Ziggy takes a beaking on the Sunday business shows.
So who won the Gold Logie for the businessman most likely to be
attacked after this Sunday morning’s business shows? Bob Mansfield?
Nope, he’s at home in Sydney not reading board documents. Graeme
Kraehe? Nope, he still can’t work out why he should follow Bob
Mansfield’s honourable route out of Telstra and quit the NAB
chairmanship.

No, it was poor old Ziggy Switkowski, the Telstra CEO, after both
Business Sunday on Nine and the ABC’s Inside Business joined the pack
in forecasting his demise.

Michael Pascoe on Seven had a small dip, but saved his arrows for the banks and fund managers. Check it out here.

Peter Morgan of 452 Capital won the most popular commentator, appearing
on Seven and the ABC, while Business Sunday commentator, Alan Fels also
popped up on Inside Business as a panellist, making him a close second
in popularity.

Michael Pascoe rightfully pointed out how most of the media had missed
the real point of the NAB’s profit downgrade: the way investors, in
particular those in super funds and other managed accounts, are heavily
leveraged to the banks because of their large weighting to the banks.
This at a time when the NAB downgrade revealed the cracks may be
showing in the profit-generating abilities of the NAB and its
competitors, putting those fully-franked, high dividends under pressure.

However, it was Channel Nine which delivered the big call of the
morning: Telstra CEO, Ziggy Switkowski has only weeks to go in his job
because of a combination of third quarter revenue figures this week
that will show no major surge in sales, and a review of the
CEO-generated strategy next month.

Ross Greenwood pointed out that Ziggy’s promise of revenue gains of up
to five per cent a year could not be met and analysts were looking for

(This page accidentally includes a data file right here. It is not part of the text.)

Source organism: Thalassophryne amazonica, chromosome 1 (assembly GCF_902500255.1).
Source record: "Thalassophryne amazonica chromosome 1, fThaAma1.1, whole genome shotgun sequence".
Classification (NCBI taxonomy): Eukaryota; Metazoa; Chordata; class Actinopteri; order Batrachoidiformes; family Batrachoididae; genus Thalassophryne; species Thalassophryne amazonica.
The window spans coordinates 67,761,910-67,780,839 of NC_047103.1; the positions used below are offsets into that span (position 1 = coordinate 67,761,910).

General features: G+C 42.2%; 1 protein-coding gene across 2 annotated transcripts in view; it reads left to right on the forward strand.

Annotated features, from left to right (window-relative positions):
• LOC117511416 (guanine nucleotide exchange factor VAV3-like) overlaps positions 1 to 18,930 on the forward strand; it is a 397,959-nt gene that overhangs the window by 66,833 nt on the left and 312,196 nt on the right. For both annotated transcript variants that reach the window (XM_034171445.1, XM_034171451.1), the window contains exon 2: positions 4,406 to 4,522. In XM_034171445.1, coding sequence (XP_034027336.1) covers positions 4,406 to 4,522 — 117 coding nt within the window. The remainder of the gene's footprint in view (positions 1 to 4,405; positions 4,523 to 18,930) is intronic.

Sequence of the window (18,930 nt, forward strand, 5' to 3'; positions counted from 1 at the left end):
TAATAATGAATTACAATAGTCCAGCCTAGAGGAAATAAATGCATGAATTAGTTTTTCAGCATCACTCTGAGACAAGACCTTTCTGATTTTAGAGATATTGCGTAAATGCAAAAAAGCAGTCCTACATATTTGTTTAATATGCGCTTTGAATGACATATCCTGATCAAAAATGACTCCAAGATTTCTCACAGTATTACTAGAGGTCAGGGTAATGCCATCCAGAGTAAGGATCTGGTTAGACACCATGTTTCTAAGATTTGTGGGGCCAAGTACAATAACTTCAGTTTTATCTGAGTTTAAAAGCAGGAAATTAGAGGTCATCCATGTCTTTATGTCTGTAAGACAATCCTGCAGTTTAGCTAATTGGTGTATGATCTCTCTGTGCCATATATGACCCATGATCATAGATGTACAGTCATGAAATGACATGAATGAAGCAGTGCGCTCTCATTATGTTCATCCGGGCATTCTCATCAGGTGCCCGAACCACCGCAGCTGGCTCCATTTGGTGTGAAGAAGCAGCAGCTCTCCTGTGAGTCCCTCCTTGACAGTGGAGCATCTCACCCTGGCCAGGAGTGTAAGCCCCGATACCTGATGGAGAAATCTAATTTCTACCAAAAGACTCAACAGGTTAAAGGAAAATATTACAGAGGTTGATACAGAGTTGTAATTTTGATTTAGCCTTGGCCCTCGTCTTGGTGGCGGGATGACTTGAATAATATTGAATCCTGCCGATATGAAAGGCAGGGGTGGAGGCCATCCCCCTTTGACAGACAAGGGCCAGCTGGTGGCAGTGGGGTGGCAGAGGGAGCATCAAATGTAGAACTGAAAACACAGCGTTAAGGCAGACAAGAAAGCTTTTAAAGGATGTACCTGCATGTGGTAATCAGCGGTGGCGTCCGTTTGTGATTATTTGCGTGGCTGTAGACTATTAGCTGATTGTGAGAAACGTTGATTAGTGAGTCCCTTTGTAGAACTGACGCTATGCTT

two per cent a year at best. He added the obvious that Ziggy is far
more exposed now that Mansfield has gone.

Business Sunday put together a good panel with corporate ethicist Simon
Longstaff, Investors Mutual head Anton Tagliaferro and the Silver Fox
of corporate Australia, Dick Warburton. Anton and Dick both pointed out
that the board had had to sign off on the revenue strategy. So to blame
Ziggy and say that his neck was on the line over this, as Ross
Greenwood did, was a bit rich, especially as he didn’t point out the
board’s complicity.

Check out the panel transcript and Greenwood’s bold prediction here.

So what is a poor little CEO to do? At least Ziggy has a board
committed to doing something, as Terry McCrann pointed out. Faint
comfort we know for Ziggy, but it’s better than what John Stewart is
getting from the collection of self-servers on the NAB board who are
fighting Cathy Walter. From comments in the press and Terry McCrann’s
chat on Business Sunday, there’s a strong chance Catherine Livingstone
could be chairman of Telstra after organising the coup against Bob
Mansfield.

For Alan Kohler on the ABC’s Inside Business, it was also a panel
looking at Telstra’s problems after Mansfield’s departure, with all
agreeing that Ziggy was history. It wasn’t as strong as Business
Sunday, but Inside Business joined the baying pack and ignored the
importance of the NAB’s earnings downgrade, as did Business Sunday.

Telstra’s where the blood’s been spilt and like a collection of gummy
sharks, the media is swarming, looking to be able to claim they were
first in forecasting Ziggy’s demise, just as some have claimed
Mansfield’s scalp.

As Alan Fels told Alan Kohler, Ziggy has proven to be pretty resilient,
After all he was Optus CEO (as was Mansfield) and adapted pretty
quickly from “Telstra is bad” to” Telstra is good” rhetoric.

So will Telstra go for third time luck and select Optus chief operating
officer, Paul O’Sullivan, as suggested by some, including Ross
Greenwood? Twice bitten, third time shy might be the real outcome and
leading internal candidate David Moffatt would be the safer option than
going outside yet again.

Peter Fray

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